A: Gouache and watercolor are really similar. The two types of paint have practically the same pigments, binders, and formulation, except for one thing: gouache colors are formulated for opacity, while watercolors are designed for transparency. That’s not to say that some gouache colors aren’t transparent, or that some watercolors aren’t opaque; white and Naples yellow are both commonly available in watercolors, while many dark colors in gouache tend to be quite transparent. The fundamental difference is in the way they are used.
In traditional watercolor, the source of white, and light, in painting is provided by the reflective power of the paper. By using transparent colors over a heavily sized (gelatin-impregnated and coated) paper, artists achieve a sparkling brilliance, as light reflects through glazes of clear color. This technique allows artists to achieve great intensity and depth of color, while using a minimal amount of paint. The texture of watercolor paper, which can be rough and aggressive, enhances this effect, while breaking up surface tension and preventing paint from pooling and running excessively.
Gouache, like oils and acrylics, is mixed with white paint to achieve tints and light values. Gouache is opaque and matte, and re-wets easily. The flat, shine-free surface of gouache makes it a preferred medium for illustrators. Because it readily re-activates with water, gouache layers tend to intermix, and darker colors will show through lighter ones. Some artists use this to their advantage, and plan for lines and details to come through top coats. Other artists like to start with lighter colors first, and work their way toward dark ones so that nothing bleeds through.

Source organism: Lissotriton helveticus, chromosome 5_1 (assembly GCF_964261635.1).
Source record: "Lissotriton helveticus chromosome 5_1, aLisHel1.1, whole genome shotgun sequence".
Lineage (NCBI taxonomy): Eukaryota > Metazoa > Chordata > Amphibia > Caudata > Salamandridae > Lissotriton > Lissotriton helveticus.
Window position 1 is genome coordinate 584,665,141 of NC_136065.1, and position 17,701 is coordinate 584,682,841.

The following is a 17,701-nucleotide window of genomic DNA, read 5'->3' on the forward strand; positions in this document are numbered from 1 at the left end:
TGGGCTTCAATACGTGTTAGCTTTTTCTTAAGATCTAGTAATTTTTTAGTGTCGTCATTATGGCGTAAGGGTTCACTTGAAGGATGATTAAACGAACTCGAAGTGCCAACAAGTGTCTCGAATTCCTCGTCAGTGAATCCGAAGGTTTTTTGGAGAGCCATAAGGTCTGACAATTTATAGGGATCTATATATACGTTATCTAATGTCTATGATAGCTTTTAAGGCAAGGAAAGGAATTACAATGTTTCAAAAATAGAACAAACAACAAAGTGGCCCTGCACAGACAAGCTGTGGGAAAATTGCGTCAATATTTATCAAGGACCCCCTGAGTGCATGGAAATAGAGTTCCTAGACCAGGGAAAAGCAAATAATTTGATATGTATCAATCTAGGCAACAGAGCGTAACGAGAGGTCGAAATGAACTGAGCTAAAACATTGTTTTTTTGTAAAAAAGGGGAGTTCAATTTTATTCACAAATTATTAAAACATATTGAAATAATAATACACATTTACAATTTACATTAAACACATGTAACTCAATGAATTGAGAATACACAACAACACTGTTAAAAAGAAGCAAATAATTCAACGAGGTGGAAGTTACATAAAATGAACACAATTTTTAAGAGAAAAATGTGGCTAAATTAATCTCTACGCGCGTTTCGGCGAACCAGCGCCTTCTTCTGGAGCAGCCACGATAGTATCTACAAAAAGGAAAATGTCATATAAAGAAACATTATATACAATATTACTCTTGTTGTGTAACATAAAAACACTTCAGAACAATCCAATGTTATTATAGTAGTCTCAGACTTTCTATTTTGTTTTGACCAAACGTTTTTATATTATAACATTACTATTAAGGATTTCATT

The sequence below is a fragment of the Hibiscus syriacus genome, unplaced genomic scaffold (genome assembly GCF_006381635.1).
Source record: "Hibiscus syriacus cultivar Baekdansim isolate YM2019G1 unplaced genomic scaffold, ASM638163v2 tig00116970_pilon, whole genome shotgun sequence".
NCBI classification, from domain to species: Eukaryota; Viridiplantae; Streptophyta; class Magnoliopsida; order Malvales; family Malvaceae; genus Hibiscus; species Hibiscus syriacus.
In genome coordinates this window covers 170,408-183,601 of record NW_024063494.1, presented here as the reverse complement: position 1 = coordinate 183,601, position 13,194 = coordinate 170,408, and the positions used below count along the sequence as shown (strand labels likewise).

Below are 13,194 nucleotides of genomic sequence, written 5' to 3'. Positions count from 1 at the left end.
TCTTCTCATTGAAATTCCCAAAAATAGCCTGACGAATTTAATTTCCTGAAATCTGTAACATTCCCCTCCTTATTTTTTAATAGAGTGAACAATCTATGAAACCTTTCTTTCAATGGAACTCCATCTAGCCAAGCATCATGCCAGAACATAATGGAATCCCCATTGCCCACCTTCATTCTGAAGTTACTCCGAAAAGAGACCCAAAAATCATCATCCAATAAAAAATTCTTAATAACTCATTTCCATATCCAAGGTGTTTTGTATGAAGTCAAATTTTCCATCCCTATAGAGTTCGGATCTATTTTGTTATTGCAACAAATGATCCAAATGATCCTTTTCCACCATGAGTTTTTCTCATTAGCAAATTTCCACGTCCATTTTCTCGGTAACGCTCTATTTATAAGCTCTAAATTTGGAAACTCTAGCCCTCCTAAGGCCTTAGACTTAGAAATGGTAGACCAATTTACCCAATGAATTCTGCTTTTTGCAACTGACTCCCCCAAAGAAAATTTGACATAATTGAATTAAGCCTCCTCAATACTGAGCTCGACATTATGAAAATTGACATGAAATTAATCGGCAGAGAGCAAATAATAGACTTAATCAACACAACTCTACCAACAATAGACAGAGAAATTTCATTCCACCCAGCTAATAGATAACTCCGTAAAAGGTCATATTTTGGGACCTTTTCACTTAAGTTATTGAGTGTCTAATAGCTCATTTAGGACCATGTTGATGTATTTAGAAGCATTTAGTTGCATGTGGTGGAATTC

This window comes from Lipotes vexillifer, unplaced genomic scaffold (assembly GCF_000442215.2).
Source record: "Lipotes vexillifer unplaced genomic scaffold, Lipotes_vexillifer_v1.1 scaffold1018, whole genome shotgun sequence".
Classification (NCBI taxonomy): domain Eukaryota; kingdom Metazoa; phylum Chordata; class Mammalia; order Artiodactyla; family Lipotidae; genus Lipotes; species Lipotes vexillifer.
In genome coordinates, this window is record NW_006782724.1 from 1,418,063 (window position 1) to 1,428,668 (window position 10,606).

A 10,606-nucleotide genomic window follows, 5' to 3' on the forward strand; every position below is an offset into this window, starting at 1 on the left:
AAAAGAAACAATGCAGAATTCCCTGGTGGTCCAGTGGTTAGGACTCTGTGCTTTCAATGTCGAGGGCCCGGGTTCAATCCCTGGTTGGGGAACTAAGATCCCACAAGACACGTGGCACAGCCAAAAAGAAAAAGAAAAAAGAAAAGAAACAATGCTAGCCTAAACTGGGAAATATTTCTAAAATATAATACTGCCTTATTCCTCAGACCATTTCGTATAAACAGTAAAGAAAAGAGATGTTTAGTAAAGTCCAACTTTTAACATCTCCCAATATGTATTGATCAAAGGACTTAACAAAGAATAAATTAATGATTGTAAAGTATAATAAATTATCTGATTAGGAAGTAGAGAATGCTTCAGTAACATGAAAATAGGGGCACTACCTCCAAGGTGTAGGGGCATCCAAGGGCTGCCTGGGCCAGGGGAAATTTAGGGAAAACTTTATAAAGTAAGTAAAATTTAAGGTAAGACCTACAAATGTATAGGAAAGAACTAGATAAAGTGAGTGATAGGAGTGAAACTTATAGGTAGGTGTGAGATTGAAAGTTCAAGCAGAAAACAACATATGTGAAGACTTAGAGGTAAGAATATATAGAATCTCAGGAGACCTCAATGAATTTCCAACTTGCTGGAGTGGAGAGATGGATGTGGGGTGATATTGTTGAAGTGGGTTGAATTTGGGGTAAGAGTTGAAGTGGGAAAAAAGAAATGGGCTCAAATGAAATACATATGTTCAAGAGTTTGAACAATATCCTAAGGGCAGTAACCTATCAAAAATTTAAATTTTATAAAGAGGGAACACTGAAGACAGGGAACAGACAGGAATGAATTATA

Because watercolor and gouache are so similar in composition, the two types of paint can be intermixed. Watercolor can even be used like gouache by adding white paint on the palette, though the resulting paint surface might not be as matte as gouache. Likewise, gouache can be used in watercolor painting, though colors may not be quite as deep and brilliant as watercolor. Leftover gouache and watercolor can both be left on the palette for later use.
Artists who like the consistency, opacity, and matte finish of gouache, but prefer a paint which does not intermix between layers, or which can be framed without glass, should consider trying acrylic gouache. This variation on acrylic paint features the matte appearance, fluid body, and opacity of gouache, in an acrylic formula that is durable and resists re-wetting.